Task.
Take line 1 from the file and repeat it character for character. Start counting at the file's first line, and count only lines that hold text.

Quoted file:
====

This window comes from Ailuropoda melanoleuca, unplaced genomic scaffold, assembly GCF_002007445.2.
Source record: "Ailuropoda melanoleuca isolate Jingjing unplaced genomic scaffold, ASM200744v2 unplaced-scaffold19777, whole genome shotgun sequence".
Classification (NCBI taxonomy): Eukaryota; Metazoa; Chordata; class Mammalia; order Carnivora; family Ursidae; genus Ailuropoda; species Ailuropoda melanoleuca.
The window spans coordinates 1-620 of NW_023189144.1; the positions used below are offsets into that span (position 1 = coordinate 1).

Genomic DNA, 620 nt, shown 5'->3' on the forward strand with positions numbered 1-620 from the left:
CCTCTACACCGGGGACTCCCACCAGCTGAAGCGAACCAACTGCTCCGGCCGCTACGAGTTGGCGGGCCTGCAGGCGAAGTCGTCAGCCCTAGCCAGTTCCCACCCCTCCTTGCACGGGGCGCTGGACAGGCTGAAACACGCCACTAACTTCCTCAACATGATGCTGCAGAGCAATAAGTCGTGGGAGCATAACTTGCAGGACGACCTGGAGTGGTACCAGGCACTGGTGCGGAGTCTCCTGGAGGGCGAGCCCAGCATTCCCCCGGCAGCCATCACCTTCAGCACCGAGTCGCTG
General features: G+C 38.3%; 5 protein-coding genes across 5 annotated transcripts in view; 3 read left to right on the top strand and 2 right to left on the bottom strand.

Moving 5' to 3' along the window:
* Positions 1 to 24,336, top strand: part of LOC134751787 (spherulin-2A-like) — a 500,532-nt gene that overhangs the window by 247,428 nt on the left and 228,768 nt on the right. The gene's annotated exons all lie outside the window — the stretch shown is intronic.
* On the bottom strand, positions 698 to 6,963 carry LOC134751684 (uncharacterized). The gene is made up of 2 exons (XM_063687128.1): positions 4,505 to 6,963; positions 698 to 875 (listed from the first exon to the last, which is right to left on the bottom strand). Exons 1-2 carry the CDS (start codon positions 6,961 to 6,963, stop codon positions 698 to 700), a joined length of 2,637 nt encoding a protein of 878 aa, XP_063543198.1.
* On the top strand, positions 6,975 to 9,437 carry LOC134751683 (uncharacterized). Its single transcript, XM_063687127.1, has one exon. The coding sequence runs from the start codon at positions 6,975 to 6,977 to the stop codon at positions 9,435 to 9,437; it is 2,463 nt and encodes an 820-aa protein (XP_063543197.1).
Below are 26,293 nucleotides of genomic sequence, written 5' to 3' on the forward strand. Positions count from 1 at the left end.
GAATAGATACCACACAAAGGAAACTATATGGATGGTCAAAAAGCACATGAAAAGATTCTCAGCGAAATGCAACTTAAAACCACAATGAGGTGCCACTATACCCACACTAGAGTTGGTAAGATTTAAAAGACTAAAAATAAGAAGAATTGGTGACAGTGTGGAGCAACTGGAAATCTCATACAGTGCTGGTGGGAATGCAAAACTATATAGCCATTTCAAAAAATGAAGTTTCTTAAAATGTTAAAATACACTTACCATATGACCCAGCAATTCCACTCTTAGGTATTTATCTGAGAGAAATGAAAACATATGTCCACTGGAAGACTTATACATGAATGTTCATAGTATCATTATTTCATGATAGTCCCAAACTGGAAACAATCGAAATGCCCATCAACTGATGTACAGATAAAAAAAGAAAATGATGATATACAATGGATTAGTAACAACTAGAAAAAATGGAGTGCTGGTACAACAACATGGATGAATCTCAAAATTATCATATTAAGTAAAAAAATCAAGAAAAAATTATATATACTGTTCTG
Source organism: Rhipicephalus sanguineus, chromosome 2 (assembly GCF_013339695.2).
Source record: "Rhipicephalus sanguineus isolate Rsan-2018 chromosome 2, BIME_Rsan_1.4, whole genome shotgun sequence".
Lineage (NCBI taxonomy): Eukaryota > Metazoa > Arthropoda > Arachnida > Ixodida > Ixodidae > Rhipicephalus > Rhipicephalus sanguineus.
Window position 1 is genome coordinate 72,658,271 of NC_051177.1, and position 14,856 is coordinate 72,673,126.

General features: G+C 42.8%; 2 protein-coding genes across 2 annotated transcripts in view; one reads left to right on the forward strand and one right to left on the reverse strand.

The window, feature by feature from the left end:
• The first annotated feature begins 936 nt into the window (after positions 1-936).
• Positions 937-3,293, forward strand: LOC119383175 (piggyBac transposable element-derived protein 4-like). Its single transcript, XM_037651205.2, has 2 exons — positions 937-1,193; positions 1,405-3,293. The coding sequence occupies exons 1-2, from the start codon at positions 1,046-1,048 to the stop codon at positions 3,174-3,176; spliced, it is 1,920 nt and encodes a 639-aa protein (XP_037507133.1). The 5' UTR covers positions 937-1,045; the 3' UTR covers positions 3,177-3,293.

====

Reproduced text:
This window comes from Ailuropoda melanoleuca, unplaced genomic scaffold, assembly GCF_002007445.2.